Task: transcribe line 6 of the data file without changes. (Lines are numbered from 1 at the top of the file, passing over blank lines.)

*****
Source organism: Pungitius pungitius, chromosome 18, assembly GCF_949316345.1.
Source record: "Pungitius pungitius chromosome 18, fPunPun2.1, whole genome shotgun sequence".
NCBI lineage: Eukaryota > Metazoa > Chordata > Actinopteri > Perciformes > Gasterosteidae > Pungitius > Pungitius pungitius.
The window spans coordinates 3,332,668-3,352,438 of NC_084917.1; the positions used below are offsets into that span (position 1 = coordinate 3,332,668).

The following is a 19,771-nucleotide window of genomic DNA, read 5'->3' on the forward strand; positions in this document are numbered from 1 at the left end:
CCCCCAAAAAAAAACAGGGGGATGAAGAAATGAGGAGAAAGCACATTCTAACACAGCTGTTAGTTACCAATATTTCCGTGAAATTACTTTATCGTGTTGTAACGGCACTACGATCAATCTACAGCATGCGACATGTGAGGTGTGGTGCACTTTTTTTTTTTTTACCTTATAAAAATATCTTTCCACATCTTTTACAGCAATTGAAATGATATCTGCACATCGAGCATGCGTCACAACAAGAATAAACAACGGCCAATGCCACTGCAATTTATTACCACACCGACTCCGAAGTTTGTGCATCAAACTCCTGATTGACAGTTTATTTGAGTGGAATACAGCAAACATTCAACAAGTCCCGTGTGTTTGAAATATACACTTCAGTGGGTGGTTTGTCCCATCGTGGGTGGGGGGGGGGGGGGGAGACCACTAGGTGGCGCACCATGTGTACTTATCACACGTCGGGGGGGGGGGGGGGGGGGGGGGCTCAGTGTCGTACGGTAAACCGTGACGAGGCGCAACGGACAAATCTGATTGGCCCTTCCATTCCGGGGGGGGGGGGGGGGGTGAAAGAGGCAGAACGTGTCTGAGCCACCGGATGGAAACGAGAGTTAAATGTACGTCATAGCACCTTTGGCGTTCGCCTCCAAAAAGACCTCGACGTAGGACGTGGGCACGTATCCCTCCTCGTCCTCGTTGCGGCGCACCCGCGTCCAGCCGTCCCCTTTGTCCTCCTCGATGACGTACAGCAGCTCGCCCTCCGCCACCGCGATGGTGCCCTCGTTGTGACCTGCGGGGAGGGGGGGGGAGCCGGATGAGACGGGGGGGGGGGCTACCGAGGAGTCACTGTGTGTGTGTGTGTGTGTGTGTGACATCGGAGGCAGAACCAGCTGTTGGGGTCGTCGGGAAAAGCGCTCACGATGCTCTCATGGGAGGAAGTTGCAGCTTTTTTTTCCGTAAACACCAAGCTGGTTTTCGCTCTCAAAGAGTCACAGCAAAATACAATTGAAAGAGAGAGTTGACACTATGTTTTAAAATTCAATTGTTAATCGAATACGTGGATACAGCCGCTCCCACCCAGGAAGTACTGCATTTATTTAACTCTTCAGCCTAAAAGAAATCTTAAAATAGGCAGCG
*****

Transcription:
CCCCCAAAAAAAAACAGGGGGATGAAGAAATGAGGAGAAAGCACATTCTAACACAGCTGTTAGTTACCAATATTTCCGTGAAATTACTTTATCGTGTTGTAACGGCACTACGATCAATCTACAGCATGCGACATGTGAGGTGTGGTGCACTTTTTTTTTTTTTACCTTATAAAAATATCTTTCCACATCTTTTACAGCAATTGAAATGATATCTGCACATCGAGCATGCGTCACAACAAGAATAAACAACGGCCAATGCCACTGCAATTTATTACCACACCGACTCCGAAGTTTGTGCATCAAACTCCTGATTGACAGTTTATTTGAGTGGAATACAGCAAACATTCAACAAGTCCCGTGTGTTTGAAATATACACTTCAGTGGGTGGTTTGTCCCATCGTGGGTGGGGGGGGGGGGGGGAGACCACTAGGTGGCGCACCATGTGTACTTATCACACGTCGGGGGGGGGGGGGGGGGGGGGGGCTCAGTGTCGTACGGTAAACCGTGACGAGGCGCAACGGACAAATCTGATTGGCCCTTCCATTCCGGGGGGGGGGGGGGGGGTGAAAGAGGCAGAACGTGTCTGAGCCACCGGATGGAAACGAGAGTTAAATGTACGTCATAGCACCTTTGGCGTTCGCCTCCAAAAAGACCTCGACGTAGGACGTGGGCACGTATCCCTCCTCGTCCTCGTTGCGGCGCACCCGCGTCCAGCCGTCCCCTTTGTCCTCCTCGATGACGTACAGCAGCTCGCCCTCCGCCACCGCGATGGTGCCCTCGTTGTGACCTGCGGGGAGGGGGGGGGAGCCGGATGAGACGGGGGGGGGGGCTACCGAGGAGTCACTGTGTGTGTGTGTGTGTGTGTGTGACATCGGAGGCAGAACCAGCTGTTGGGGTCGTCGGGAAAAGCGCTCACGATGCTCTCATGGGAGGAAGTTGCAGCTTTTTTTTCCGTAAACACCAAGCTGGTTTTCGCTCTCAAAGAGTCACAGCAAAATACAATTGAAAGAGAGAGTTGACACTATGTTTTAAAATTCAATTGTTAATCGAATACGTGGATACAGCCGCTCCCACCCAGGAAGTACTGCATTTATTTAACTCTTCAGCCTAAAAGAAATCTTAAAATAGGCAGCG